Pay your way to the top: students play FIFA to relieve stress


Creative commons photo by Wikimedia.

Zac Harleston

After getting home from school everyday, Ray Mueller ’17 sits down to do his homework, knowing that as soon as he finishes, he can return to playing FIFA 16.

Once he finishes his homework, he turns on his Xbox, signs into Xbox Live and connects with his friends playing the video game.

FIFA 16, a soccer simulation game, is the latest in a long line of the Electronic Arts Sports series. Worldwide, the FIFA series is the best-selling sports videogame franchise in the world.

A study by EA Sports in December 2013 found that 459,000 games of FIFA 14 were played every 90 minutes.

According to a study published in The Official Journal Of The American Academy of Pediatrics, it was found that videogames can actually be beneficial to children.

“Compared with non-players, children who typically invest less than one-third of their daily free time showed higher levels of prosocial behavior and life satisfaction and lower levels of conduct problems, hyperactivity, peer problems and emotional symptoms,” the report said.

Dustin Jones ’17 appreciates having an outlet to look forward to, in order to help take his mind off of the heavy academic pressure that Harvard-Westlake applies.

“A game every once in a while is refreshing,” Jones said. “It’s nice to keep my mind off of school here and there.”

The FIFA series incorporates many different features into its games. The most commonly used head to head matchups allow players to play against friends, or against the game for pleasure. Players can play against friends either online, or on the same gaming system together. Random online matchups are also available.

The game also includes a feature called Ultimate Team. Based on an EA created virtual currency, players try to assemble the strongest roster, either by purchasing players in global live auctions, or by using accumulated coins to purchase packs containing multiple players.

Each ultimate team begins with low level players, and, ideally, players amass coins with every game they complete with their squad.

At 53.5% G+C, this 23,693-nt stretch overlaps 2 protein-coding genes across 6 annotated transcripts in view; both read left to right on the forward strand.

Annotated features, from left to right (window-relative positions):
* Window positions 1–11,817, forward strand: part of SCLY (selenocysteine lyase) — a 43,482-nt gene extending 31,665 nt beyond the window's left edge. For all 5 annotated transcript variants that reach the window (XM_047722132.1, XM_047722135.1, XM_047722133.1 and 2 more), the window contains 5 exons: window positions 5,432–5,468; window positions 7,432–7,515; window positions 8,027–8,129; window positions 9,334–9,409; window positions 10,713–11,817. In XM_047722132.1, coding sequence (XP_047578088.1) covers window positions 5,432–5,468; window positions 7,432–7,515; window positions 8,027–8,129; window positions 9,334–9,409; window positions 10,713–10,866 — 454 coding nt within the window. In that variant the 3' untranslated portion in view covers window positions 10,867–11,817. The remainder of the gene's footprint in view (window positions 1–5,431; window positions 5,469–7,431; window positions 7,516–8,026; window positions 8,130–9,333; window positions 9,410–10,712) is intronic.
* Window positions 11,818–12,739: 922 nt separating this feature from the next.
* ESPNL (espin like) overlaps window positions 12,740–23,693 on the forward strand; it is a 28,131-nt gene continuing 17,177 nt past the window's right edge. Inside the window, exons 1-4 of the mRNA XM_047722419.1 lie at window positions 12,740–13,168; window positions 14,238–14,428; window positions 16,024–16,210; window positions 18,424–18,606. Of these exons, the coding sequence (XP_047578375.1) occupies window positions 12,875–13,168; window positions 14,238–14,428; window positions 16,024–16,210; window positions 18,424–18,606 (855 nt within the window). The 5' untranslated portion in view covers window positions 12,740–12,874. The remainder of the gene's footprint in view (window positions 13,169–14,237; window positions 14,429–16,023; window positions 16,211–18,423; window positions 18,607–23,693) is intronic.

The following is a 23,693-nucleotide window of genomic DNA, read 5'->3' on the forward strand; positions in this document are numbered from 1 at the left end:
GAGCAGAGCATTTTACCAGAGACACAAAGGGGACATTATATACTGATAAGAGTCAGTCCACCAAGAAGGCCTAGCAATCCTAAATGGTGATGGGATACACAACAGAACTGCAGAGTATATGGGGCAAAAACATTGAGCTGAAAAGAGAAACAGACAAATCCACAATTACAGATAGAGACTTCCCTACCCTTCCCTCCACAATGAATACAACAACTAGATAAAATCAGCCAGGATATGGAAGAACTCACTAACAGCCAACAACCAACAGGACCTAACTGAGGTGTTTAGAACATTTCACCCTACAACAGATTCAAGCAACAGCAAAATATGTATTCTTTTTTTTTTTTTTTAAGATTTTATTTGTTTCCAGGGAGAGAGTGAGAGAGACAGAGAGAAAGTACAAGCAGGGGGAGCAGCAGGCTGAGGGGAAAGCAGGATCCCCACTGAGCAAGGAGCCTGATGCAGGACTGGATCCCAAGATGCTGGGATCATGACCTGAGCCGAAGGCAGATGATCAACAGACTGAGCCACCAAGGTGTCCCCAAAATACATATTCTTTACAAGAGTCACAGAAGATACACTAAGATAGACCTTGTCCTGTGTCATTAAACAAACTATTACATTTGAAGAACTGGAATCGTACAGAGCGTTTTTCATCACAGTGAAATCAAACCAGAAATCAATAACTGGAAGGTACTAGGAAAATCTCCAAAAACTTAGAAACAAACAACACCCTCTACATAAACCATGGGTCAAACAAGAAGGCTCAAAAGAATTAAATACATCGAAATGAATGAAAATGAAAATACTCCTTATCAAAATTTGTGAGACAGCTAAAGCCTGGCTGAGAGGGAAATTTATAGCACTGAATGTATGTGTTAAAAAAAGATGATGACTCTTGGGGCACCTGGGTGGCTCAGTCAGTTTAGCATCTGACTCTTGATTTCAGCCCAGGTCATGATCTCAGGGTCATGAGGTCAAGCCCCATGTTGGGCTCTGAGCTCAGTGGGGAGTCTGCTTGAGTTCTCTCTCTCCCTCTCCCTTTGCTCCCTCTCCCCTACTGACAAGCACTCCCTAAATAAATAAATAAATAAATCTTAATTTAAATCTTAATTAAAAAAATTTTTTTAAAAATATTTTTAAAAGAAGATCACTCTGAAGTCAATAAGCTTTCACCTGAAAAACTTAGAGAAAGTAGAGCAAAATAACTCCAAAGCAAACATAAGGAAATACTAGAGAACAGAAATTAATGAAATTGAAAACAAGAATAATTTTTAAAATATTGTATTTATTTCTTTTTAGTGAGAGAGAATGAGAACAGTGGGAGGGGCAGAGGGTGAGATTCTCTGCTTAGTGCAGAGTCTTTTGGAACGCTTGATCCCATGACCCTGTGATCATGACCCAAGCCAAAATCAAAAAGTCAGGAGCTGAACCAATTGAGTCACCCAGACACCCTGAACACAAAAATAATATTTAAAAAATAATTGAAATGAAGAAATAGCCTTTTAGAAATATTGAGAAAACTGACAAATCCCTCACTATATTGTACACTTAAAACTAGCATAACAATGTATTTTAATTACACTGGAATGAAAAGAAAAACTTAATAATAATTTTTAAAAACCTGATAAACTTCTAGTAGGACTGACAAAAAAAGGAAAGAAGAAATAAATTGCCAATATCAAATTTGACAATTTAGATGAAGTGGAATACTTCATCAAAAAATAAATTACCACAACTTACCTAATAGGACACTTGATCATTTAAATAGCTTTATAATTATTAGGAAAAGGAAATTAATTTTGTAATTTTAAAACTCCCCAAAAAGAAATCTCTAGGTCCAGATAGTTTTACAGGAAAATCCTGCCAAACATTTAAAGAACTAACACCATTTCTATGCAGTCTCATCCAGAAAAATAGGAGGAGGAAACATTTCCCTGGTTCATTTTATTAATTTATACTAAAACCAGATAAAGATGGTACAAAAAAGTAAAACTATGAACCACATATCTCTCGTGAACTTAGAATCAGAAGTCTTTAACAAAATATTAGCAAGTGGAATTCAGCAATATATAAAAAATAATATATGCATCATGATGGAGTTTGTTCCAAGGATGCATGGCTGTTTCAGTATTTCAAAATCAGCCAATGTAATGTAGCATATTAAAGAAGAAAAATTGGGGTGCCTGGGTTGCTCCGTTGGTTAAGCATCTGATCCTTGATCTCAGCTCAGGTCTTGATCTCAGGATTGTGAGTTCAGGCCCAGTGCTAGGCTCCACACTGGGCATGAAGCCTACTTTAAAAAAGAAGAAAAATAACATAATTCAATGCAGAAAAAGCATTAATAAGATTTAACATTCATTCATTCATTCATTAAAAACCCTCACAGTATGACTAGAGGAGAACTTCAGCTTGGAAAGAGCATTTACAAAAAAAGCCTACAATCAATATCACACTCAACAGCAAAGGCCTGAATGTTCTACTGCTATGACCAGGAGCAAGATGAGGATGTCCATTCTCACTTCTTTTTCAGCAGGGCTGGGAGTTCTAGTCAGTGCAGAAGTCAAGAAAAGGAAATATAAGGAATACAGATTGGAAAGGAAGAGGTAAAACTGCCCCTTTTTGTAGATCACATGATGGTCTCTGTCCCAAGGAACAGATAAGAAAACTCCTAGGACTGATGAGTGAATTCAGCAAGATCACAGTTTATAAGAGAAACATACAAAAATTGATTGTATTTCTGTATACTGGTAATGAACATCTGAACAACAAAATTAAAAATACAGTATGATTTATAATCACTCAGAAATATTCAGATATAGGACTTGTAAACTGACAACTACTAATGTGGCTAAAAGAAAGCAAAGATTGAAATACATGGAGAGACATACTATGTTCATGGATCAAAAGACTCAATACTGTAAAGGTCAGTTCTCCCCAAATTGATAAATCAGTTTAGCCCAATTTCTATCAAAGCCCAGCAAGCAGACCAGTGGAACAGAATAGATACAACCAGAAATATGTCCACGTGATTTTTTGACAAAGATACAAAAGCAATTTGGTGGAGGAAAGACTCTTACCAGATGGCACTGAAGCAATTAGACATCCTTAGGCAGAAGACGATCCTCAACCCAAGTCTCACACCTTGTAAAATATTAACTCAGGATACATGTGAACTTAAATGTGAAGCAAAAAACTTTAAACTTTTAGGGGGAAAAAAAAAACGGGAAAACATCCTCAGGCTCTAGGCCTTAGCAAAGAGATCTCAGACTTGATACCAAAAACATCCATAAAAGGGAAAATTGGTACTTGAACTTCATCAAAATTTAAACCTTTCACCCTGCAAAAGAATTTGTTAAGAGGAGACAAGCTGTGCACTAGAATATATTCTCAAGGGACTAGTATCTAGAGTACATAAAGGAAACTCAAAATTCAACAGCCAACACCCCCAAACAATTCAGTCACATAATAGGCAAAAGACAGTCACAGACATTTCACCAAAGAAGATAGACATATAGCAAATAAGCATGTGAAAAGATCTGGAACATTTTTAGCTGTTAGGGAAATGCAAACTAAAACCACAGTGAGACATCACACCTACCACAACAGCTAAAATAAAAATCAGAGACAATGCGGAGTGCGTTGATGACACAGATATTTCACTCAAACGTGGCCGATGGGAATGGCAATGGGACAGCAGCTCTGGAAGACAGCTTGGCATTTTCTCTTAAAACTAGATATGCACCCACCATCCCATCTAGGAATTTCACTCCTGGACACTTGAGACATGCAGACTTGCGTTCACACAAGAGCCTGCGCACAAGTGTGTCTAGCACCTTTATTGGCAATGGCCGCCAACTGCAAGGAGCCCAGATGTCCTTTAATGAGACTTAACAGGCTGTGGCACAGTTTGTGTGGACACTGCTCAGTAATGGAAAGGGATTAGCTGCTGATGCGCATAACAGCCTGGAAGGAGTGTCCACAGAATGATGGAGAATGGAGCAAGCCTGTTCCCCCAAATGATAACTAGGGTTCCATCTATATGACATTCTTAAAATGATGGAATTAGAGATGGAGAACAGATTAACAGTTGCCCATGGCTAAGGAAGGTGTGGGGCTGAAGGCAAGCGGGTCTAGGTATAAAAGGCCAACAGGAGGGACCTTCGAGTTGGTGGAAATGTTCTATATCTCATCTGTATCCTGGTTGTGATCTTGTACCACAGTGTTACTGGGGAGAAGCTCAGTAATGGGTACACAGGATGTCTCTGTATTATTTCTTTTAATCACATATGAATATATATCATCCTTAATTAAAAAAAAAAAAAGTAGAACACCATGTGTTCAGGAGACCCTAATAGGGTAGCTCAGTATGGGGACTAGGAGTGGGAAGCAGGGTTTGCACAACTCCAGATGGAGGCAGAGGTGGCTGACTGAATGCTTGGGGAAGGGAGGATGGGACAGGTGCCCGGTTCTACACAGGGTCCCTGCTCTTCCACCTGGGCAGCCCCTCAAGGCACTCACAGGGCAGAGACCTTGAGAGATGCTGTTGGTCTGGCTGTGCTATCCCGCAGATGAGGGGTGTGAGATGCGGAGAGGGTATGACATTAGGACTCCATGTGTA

“Ultimate team is the big thing,” Mueller said. “Everyone’s playing it nowadays.”

However, with the spread in popularity of the ultimate team feature, the purchasing of FIFA coins has become more popular.

“The FIFA market works just like a stock market works,” Marco Marenzi ’17 said. “The more people who purchase FIFA coins, the more expensive everything in the FIFA market becomes.”

The purchasing of FIFA coins is an extensive process. First, players must locate a vendor online, and then choose how many coins they are willing to pay for. Next, the player must list a player on the FIFA market for the amount of coins they paid for. Typically, the process takes around 24 hours.

“Most of my friends have spent money on Ultimate Team,” Marenzi said. “They feel it just makes Ultimate Team more fun.”

Another popular feature of the FIFA series is FIFA Pro Clubs. In this feature, gamers only have control of one player on the field. Gamers customize their own player, and play with him or her to improve the overall rating of the player.

Online, players can play on the same team as their friends, and work together to increase team prestige.

“We typically play a few nights a week,” Marenzi said. “I think it’s great that we’re able to find time to just have a good time together.”

The Pro Clubs feature of FIFA does not have any monetary loopholes, just the online feature, and the one way to increase team prestige is winning.

“It is a good experience for us to bond,” Mueller said. “Just like with any team experience, it makes us better friends.”